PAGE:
Prof Barrett notes that the figure of 11GW is conservative and is based on an estimate of 130 sq km of available car parks in the UK – lower than the 200 sq km estimated by estate agents Knight Frank. The CPRE and UCL report also assumed that 50% of each individual car park would be covered by a canopy rather than 100%.
Whichever way you look at it, there’s plenty of space out there in car parks for solar panels and people are beginning to realise this.
“It’s absolutely gone crazy,” says Mr Chilvers, referring to his inbox. Lately, he’s quoted for hotels, hospitals and leisure centres. Mr Chilvers and his colleagues design and build the steel structures for solar canopies while the panels are supplied separately.
Rival companies that spoke to the BBC also described high demand for solar car park canopies.
Praxia Energy, based in Spain, supplies about 3MW of car park solar installations in the UK each year and says it expects this to grow tenfold by 2028.
A spokeswoman for Veolia says the company recently installed a 1.1MW solar canopy system in the car park of Eastbourne Hospital and the firm has registered increased demand for solar infrastructure in the UK lately.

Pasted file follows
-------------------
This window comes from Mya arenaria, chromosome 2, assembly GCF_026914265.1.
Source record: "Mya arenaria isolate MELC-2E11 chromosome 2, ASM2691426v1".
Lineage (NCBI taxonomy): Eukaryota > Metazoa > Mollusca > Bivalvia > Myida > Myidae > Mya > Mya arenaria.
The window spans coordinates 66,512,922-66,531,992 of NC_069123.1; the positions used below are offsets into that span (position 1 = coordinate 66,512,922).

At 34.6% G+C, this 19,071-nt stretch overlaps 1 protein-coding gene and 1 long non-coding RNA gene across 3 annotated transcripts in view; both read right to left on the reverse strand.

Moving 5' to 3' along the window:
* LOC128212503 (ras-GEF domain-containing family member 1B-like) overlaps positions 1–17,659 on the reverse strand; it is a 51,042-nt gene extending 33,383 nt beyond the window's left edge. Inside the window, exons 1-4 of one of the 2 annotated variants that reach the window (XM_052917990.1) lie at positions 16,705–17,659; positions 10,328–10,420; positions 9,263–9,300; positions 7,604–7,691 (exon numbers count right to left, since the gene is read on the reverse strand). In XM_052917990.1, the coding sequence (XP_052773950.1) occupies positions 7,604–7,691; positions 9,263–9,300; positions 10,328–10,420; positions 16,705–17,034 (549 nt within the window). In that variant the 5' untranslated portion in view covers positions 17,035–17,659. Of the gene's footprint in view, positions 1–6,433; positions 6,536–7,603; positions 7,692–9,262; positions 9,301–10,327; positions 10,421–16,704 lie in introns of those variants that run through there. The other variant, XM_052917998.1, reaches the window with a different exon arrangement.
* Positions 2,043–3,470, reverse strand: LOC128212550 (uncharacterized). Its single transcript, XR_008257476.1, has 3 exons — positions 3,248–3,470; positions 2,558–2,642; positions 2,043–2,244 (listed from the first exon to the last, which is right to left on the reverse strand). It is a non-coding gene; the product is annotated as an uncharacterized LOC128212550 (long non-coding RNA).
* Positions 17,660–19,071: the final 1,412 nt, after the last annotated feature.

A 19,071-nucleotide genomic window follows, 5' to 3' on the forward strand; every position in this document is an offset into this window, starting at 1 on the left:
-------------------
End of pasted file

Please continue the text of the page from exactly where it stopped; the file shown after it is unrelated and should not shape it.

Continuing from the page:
Solarsense, a company in Clevedon, says it has also received rising enquiries in recent months.
Tim Evans, chief executive of 3ti, argues that, in the past, the UK has been slow to pursue this technology in comparison with countries on the continent. “We are quite some way behind the curve,” he says.
There are some flagship examples already in place, though. The largest solar car park installed to date in the UK is the one at the Bentley car factory in Crewe, which has a peak capacity of 2.7MW.
Mr Evans says he is currently exploring four new potential projects with clients that could exceed 5MW peak capacity.
Solar panels in car parks can also power electric vehicle (EV) charging. This works especially well at offices, where employees’ cars are parked outside for many hours. Shopping centres, football stadiums, leisure centres and cinemas are also suitable venues, since cars tend to be parked for two hours or more to allow sufficient charging, says Mr Evans.